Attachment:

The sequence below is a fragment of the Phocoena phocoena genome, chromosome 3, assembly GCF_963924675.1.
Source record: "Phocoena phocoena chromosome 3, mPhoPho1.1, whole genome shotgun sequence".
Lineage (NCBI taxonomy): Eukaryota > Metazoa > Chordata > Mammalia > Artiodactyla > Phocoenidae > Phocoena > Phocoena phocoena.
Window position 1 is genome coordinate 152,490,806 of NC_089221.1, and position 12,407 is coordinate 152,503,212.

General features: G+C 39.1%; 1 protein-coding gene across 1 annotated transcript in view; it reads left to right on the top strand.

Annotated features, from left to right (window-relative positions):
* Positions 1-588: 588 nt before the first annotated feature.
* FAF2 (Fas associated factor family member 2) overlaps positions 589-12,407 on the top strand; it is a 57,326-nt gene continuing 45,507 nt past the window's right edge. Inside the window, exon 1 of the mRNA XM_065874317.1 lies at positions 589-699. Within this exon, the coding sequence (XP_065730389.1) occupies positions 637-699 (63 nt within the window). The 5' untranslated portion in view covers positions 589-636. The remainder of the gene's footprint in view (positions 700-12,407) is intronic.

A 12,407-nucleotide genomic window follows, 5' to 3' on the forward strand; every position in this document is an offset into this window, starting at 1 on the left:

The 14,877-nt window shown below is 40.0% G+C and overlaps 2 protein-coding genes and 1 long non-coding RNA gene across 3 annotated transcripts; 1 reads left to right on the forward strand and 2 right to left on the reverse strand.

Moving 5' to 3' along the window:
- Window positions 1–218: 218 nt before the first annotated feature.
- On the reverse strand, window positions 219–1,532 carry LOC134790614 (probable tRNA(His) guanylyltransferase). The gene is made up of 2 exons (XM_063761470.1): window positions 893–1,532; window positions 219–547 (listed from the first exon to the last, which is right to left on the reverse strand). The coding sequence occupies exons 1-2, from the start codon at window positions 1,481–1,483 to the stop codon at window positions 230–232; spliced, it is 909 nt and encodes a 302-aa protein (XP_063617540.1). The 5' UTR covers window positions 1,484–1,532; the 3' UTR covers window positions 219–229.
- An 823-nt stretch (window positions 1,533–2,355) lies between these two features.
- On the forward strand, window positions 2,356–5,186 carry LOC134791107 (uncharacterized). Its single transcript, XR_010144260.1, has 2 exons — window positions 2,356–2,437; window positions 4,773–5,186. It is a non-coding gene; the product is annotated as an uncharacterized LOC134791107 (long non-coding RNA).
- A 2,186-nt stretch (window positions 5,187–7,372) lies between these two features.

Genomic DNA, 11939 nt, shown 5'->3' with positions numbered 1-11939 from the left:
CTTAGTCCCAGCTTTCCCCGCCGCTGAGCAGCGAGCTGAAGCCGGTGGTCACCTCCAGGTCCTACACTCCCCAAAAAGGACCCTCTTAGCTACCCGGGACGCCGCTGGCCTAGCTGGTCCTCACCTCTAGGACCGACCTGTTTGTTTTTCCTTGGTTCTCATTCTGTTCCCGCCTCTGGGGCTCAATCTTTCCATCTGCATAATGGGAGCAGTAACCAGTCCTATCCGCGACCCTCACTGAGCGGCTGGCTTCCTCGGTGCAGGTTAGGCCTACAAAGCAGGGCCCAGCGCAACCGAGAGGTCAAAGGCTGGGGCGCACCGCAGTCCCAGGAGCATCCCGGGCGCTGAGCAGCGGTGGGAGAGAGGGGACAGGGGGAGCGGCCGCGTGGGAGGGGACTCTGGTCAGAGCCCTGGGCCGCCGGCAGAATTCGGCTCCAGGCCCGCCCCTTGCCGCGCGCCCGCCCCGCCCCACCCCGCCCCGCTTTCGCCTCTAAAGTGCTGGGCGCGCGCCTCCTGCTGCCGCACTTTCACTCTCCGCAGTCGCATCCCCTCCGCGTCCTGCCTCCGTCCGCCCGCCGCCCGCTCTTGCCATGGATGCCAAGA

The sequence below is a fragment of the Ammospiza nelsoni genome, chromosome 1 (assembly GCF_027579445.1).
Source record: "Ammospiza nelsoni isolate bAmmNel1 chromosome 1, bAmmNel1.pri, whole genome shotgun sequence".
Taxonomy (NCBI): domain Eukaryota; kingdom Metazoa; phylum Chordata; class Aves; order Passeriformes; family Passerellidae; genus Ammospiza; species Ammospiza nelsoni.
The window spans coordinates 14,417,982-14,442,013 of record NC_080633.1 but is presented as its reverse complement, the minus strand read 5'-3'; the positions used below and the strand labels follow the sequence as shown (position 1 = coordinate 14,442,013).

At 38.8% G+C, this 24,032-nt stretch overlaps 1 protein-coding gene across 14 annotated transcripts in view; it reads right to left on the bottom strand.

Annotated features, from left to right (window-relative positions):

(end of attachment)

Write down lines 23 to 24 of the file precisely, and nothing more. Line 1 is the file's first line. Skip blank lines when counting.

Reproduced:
At 38.8% G+C, this 24,032-nt stretch overlaps 1 protein-coding gene across 14 annotated transcripts in view; it reads right to left on the bottom strand.

Annotated features, from left to right (window-relative positions):